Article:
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By Michael Sragow and Michael Sragow,Sun Movie Critic | January 11, 2008
Adult horror returns to the screen with the crisp and frightening The Orphanage, a haunted-house tale about the dueling forces of childhood friendship and maternal love. The heroine, Laura (Belen Rueda) may not realize until the end how strongly she embodies both. All she and her doctor-husband Carlos (Fernando Cayo) hope to do is run a home for children with special needs in the abandoned orphanage where she grew up. But when they're about to open, their adopted son, Simon (Roger Princep)
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By Jacques Kelly, The Baltimore Sun | November 8, 2012
Betty B. Hill, a homemaker and orphanage volunteer, died of a pulmonary embolism Oct. 23 at St. Joseph Medical Center. The former Roland Park resident was 84. Born Betty Jane Bearry in Dundalk, she was the daughter of an electrician and a homemaker. She was a 1944 graduate of Sparrows Point High School. She attended the University of Maryland, College Park and what is now Towson University. While working at a summer job at Ocean City , she met her future husband, Samuel Dennis Hill, a lifeguard who was later an attorney practicing in Towson.
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By Anne Haddad and Anne Haddad,Sun Staff Writer | April 26, 1995
The souvenirs of Bethany Schultz's trip include callouses on her palms and a soft spot in her heart for a girl named Jetmira.Nine-year-old Jetmira (the J is pronounced like a Y) is one of the children at the orphanage in Tirana, Albania, where Bethany and a few dozen American youths spent 11 days earlier this month building a playground and a bike path."I'm going to start writing to her," said the 14-year-old Greenmount girl, who is undaunted by the language difference. Bethany has an Albanian dictionary, and she'll just guess at the conjugation of verbs, using what she knows from her Spanish class.
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By Mary Carole McCauley, The Baltimore Sun | October 27, 2012
Maryland-born author Carol Peacock describes living conditions in the poorest Chinese orphanages with a dispassionate eye. Her new novel, "Red Thread Sisters," describes playgrounds strewn with old tires and a caste system that divides children perceived to be adoptable from those judged by orphanage officials as less appealing. The novel depicts children so eager for their own clothes that they wear multiple gift outfits at once. In the book, young children routinely perform such adult chores as feeding babies and scrubbing kitchen floors.
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By LADIE TERRY Forbidden to Touch | December 14, 1994
San Francisco.--Young writers offer their reflections on proposals to deny welfare benefits to single teen mothers and provide state-run orphanages for children who fall through the cracks. These stories appeared in YO! (Youth Outlook), a bi-monthly newspaper by and about teen-agers published by Pacific News Service.Time for Us to Grow UpHow do I feel about the Republican proposals for ending welfare? I thank them for making a wonderful choice. It's time for my generation of young and poor black women to grow up and be independent.
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By Fred Rasmussen and Fred Rasmussen,Sun Staff Writer | April 29, 1995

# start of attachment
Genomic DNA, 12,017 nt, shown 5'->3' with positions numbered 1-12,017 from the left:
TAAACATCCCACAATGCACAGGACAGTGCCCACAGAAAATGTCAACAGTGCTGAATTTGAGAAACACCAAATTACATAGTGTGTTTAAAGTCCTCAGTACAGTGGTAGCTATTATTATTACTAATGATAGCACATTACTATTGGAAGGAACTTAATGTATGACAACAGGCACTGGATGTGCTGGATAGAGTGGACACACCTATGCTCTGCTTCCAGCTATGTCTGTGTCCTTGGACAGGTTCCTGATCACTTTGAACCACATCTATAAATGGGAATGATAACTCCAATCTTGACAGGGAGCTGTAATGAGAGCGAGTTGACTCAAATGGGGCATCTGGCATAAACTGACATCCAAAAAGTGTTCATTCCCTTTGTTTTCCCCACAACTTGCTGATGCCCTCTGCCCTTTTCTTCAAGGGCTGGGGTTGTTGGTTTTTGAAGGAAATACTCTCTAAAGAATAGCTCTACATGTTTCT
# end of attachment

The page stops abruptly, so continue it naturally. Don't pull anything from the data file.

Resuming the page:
Ruth Mary Elizabeth Brown Wallenstein, superintendent of a Northeast Baltimore orphanage, died April 14 of heart disease at the Bert Fish Medical Center in New Smyrna Beach, Fla. She was 94.Known as "Mom Wallenstein," she raised 36 children during her 16 years as house mother of the John F. Wiessner Home for Children in Hamilton. She retired in 1970."My mother was 53 when she saw an advertisement in the paper looking for a superintendent of the home, and since she had cared for Sheppard Pratt's first mental outpatient, she felt qualified and they hired her," said a daughter, Lee Hoover of New Smyrna.
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By Laurie Willis and Laurie Willis,SUN STAFF | July 26, 2003
The civil war in Liberia has left thousands of children without parents, and a Baltimore group with ties to that violence-torn nation hopes to raise enough money to build an orphanage for youngsters there. The effort begins today with several events at the Gaimei N.N. Woah-Tee Neighborhood Center on York Road, said J. Mamadee Woah-Tee, a Baltimore resident who last visited his native Liberia in 1995. Woah-Tee, an organizer of today's fund-raising activities, said as many as 3,000 children could benefit from an orphanage in Bong County, Liberia.
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By Frederick N. Rasmussen and Frederick N. Rasmussen,SUN STAFF | May 22, 2002
Mia Helene Sutphin, a former pediatric intensive care nurse at University of Maryland Medical Center whose work as a volunteer with the Catholic Medical Mission Board took her to hospitals and orphanages in India and Kenya, died Sunday of a drug reaction while being treated for malaria at a hospital in Nairobi. She was 27. Miss Sutphin was born in Cleveland and raised in Ellicott City. She was a 1992 graduate of Notre Dame Preparatory School in Towson, where she began to seriously consider a career in nursing.
NEWS
By Bill Carroll and Bill Carroll,Easton Star-Democrat | July 14, 1993
CHESTER -- Two years after her nightmarish visit to a Romanian orphanage, Patricia Bourbon continues to crusade for that country's neglected children, all the while waiting for her chance to return to bring back a little boy who won her heart."
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By Bob Allen | December 22, 2011
At Sykesville's Merry Main Street holiday celebration early in December, Burke Holbrook and his buddy Benjamin Skalka seemed like just two of the many kids that night enjoying the sights and sounds of the holiday season. The two 5-year-olds attended the festivities with their parents, walked along the decorated Main Street, enjoyed the town's Christmas tree and visited Santa Claus as part of their preparations for Christmas. But Christmas 2011 has a special meaning for these two, who started their lives a world away, literally, in an orphanage in Nepal.